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Thread: What I have been working on for the last year:

  1. #51
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    May 2003
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    52N 122W Western Kanuckistan
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    CGI, no matter how good at present, looks like CGI.


    Not always, not anymore. Some is so good that you can't tell. Of course, then you don't know you are looking at CGI. They are using it for things that aren't special, just expensive to do another way.
    Free software for calculating bolt circles and similar: Origin now settable to bottom left! All values positive. Click Here

  2. #52
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    Nov 2011
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    Nevada, USA
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    Quote Originally Posted by macona View Post
    Nah, it's not that big of a deal. Most of the sliders we use are a wide THK rail and a lead screw. A little nema 17 stepper moves it back and forth. This is all connected to a "kuper", a motion control system specifically designed for the movie industry. It sends step and direction signals to the drive boxes. Plus the IO distance is pretty short, about 10mm usually.

    it all has to be shot right the first time. Misalignment cant be fixed in post.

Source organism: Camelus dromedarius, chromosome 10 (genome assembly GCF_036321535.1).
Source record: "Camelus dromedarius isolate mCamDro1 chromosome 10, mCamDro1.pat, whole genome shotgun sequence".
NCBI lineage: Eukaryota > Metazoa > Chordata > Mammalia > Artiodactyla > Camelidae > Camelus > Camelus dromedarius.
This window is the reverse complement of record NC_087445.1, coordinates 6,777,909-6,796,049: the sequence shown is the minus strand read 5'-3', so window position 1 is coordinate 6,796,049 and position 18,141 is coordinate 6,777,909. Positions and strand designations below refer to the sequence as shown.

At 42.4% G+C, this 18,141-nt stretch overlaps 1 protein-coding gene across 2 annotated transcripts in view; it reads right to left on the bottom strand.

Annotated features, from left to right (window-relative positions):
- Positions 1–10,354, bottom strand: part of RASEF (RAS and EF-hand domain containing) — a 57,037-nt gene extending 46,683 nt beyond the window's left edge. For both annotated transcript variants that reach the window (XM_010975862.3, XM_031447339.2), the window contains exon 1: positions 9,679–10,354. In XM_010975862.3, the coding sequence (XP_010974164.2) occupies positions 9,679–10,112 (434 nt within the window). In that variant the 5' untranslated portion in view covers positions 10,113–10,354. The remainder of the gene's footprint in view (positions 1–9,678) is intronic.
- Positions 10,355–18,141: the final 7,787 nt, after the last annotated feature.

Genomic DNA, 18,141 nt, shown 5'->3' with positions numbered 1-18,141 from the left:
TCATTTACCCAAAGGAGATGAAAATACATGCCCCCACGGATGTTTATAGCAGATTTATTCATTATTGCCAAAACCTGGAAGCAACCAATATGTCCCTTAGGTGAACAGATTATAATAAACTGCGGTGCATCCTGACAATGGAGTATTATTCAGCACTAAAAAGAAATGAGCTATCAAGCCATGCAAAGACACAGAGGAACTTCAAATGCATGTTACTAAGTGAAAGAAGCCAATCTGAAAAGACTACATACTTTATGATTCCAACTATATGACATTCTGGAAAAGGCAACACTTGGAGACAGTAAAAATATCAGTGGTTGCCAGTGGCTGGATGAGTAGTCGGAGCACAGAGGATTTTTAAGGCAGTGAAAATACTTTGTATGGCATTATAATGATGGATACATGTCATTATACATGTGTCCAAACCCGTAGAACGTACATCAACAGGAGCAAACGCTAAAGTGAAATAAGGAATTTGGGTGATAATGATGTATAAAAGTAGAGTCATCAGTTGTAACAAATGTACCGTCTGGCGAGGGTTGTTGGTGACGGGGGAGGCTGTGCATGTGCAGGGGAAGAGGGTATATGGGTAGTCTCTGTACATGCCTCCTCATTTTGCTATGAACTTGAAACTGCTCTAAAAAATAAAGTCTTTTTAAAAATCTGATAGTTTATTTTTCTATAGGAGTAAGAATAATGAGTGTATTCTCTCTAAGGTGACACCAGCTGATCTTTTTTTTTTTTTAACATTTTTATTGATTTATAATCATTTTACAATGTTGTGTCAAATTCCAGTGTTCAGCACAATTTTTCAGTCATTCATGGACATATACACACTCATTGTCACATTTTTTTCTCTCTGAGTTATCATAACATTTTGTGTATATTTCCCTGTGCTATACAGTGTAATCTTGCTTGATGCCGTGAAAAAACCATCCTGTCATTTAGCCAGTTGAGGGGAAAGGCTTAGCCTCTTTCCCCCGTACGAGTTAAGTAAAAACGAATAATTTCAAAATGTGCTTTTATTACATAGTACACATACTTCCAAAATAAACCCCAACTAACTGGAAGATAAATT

If it can't be fixed later, then is there some way (after all it is digital, I assume) to check each set of pictures prior to moving on to the next set?

    It's just that it would seem to be about a disaster if one set got screwed and it wasn't caught at the time... I mean how does one 'go back' for a retake at a later date (if that is possible at all)? Or possibly one dropped frame wouldn't matter, so all that is needed is a quick check that each set looks 'close enough', before moving on?

  3. #53
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    Aug 2006
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    Beaverton, OR
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    The animator can see all the frames they shot immediately and if there is a screw up there. That can call a camera assistant and do a cutback to a point before and continue on. This handles like focus out of whack and stuff like that.

    Once the scene is shot the directors and others watch the scene in the theatre in 3d to see what it looks like and if everything is good the shot is approved. There is also review of the previous days shots in morning daileys.

  4. #54
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    Nov 2011
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    Quote Originally Posted by macona View Post
    The animator can see all the frames they shot immediately and if there is a screw up there. That can call a camera assistant and do a cutback to a point before and continue on. This handles like focus out of whack and stuff like that.

    Once the scene is shot the directors and others watch the scene in the theatre in 3d to see what it looks like and if everything is good the shot is approved. There is also review of the previous days shots in morning daileys.
    Well I'm even more impressed with the time/effort that goes into this project. I will be sure to see it, and I'll find it's predecessor 'Coraline' so I can watch it.

    Has to be interesting to be involved in working with this medium.